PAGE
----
2011 Trafficking in Persons Report
Zambia is a source, transit, and destination country for women and children trafficked for the purposes of forced labor and sexual exploitation. Child victims, primarily trafficked within the country for labor and sexual exploitation, tend to be female, adolescent, and orphaned. In exchange for money or gifts, relatives or acquaintances often facilitate the trafficking of a child to an urban center for prostitution. Children are sometimes trafficked as a consequence of soliciting help from strangers such as truck drivers. Many Zambian child laborers, particularly those in the agriculture, domestic service, and fishing sectors, are also victims of human trafficking. Traffickers most often operate through ad hoc, flexible networks of relatives, truck drivers, business people, cross-border traders, and religious leaders. Organized rings offer Zambian women false job or marriage offers, then traffic them to South Africa via Zimbabwe for sexual exploitation, or to Europe via Malawi. Zambia’s geographic location, porous borders, and lax immigration enforcement make it a nexus for transnational trafficking from the Great Lakes region and Congo to South Africa for agricultural labor. Adults and children from Malawi and Mozambique are occasionally trafficked to Zambia for forced agricultural labor.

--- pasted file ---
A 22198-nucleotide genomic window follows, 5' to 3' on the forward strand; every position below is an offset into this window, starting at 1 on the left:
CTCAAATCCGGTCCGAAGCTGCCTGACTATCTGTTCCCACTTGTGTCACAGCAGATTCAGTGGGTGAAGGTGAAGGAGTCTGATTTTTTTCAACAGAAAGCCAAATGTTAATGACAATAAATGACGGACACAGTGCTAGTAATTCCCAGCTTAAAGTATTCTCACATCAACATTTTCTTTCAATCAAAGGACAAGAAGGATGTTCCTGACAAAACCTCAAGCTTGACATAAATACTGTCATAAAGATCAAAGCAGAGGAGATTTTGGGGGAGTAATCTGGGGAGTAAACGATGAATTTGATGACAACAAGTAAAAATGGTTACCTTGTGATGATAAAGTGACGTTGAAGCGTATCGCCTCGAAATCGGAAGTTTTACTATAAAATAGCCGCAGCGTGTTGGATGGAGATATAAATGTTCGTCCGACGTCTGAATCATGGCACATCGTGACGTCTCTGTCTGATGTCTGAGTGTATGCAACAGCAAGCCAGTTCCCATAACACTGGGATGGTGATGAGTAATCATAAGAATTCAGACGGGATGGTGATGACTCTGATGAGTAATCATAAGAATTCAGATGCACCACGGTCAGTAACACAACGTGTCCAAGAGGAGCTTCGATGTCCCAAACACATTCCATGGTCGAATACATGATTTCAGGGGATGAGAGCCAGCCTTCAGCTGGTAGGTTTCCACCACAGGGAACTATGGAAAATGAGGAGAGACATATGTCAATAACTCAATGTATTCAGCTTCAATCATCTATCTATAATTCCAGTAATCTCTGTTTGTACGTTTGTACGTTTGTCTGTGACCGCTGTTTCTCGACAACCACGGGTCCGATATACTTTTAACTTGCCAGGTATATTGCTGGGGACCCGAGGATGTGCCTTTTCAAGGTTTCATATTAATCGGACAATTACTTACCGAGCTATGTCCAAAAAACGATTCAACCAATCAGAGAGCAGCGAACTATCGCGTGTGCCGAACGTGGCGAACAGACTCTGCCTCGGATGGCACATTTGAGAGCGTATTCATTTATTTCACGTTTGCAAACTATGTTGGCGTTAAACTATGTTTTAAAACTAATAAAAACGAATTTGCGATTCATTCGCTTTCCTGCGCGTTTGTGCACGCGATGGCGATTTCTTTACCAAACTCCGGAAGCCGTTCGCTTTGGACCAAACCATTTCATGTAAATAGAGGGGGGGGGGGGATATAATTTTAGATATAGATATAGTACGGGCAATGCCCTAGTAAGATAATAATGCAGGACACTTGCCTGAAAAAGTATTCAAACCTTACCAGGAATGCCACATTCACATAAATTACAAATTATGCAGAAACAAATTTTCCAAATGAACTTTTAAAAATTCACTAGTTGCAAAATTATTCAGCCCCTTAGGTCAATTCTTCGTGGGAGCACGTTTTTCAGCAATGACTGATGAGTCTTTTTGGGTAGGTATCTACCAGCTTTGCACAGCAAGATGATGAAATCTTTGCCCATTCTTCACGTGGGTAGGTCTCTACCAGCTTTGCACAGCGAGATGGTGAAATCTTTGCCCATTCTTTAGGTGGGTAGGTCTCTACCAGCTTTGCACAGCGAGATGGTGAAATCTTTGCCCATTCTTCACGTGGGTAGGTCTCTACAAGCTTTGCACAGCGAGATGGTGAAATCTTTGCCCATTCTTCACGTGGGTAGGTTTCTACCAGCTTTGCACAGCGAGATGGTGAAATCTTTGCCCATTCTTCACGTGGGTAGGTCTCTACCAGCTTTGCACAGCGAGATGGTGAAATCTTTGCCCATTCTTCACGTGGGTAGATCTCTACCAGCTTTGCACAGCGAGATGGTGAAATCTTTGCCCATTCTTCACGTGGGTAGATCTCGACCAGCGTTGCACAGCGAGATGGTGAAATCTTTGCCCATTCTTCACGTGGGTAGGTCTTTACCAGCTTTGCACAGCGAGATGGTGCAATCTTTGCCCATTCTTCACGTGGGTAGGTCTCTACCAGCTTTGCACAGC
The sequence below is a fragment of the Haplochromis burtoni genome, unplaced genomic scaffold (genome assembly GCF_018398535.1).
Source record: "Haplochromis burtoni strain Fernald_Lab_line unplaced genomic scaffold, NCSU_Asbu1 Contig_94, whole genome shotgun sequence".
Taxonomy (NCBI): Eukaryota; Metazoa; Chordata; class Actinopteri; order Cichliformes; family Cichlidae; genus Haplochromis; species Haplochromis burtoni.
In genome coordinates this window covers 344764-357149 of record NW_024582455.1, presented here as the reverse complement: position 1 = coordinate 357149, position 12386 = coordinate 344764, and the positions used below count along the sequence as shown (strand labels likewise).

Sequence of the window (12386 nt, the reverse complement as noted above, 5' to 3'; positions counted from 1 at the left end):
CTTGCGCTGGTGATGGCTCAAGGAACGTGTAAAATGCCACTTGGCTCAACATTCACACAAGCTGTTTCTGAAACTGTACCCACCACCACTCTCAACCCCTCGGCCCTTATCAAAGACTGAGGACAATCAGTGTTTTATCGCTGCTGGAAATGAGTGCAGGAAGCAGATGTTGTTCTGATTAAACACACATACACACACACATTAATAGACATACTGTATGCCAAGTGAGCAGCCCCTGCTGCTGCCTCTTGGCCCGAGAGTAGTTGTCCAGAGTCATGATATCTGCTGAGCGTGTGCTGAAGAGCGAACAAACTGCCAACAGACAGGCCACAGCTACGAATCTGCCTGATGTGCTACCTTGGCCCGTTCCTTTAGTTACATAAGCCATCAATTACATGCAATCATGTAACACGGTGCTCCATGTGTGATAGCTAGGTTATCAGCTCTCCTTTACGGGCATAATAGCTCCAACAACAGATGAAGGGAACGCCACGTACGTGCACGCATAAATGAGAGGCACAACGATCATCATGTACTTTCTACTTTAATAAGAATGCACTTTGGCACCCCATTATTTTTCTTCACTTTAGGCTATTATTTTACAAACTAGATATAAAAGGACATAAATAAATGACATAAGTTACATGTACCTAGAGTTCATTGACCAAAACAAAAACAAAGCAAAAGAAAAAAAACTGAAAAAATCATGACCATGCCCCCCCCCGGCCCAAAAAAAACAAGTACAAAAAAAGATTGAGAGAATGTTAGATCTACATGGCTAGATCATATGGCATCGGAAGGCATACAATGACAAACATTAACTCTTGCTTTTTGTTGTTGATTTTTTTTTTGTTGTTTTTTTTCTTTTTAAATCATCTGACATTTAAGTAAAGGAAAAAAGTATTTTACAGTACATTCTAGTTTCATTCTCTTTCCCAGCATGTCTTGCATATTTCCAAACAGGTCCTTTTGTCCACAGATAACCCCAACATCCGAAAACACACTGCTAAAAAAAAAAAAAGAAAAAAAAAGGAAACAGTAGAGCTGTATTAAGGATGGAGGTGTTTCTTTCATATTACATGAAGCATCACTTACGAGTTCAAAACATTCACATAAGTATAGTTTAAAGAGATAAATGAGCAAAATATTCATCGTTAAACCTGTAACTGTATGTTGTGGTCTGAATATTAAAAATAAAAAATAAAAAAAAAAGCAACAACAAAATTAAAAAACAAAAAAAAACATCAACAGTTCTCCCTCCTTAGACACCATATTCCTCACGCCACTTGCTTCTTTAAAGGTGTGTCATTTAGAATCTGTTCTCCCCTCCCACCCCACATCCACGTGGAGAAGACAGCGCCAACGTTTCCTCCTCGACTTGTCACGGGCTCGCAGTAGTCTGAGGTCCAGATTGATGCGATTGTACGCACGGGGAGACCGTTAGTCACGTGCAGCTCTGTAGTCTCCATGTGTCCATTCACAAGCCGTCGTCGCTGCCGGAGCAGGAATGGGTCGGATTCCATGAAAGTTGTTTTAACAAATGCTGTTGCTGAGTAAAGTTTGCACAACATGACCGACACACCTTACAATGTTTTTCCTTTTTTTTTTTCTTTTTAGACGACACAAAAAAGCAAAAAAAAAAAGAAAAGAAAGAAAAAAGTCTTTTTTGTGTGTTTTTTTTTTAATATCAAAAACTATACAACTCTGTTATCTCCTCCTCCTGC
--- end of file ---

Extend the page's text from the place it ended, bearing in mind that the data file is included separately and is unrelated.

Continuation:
The Government of Zambia does not fully comply with the minimum standards for the elimination of trafficking; however, it is making significant efforts to do so. During the reporting period, the government made strong efforts to increase and improve law enforcement efforts against trafficking offenders, to raise public awareness of trafficking, and address demand. Services for victims, however, remained inadequate and the new antitrafficking law has yet to be enforced.
Recommendations for Zambia: Continue to train police, immigration, and court officers on implementation of the new trafficking law; formalize and implement victim identification and referral procedures; improve government services for human trafficking victims as provided for in the new law; increase anti-human trafficking awareness, particularly among government labor officials; and monitor the employment and labor recruiting agencies and hold labor recruiters accountable for fraudulent recruitment practices that contribute to forced labor.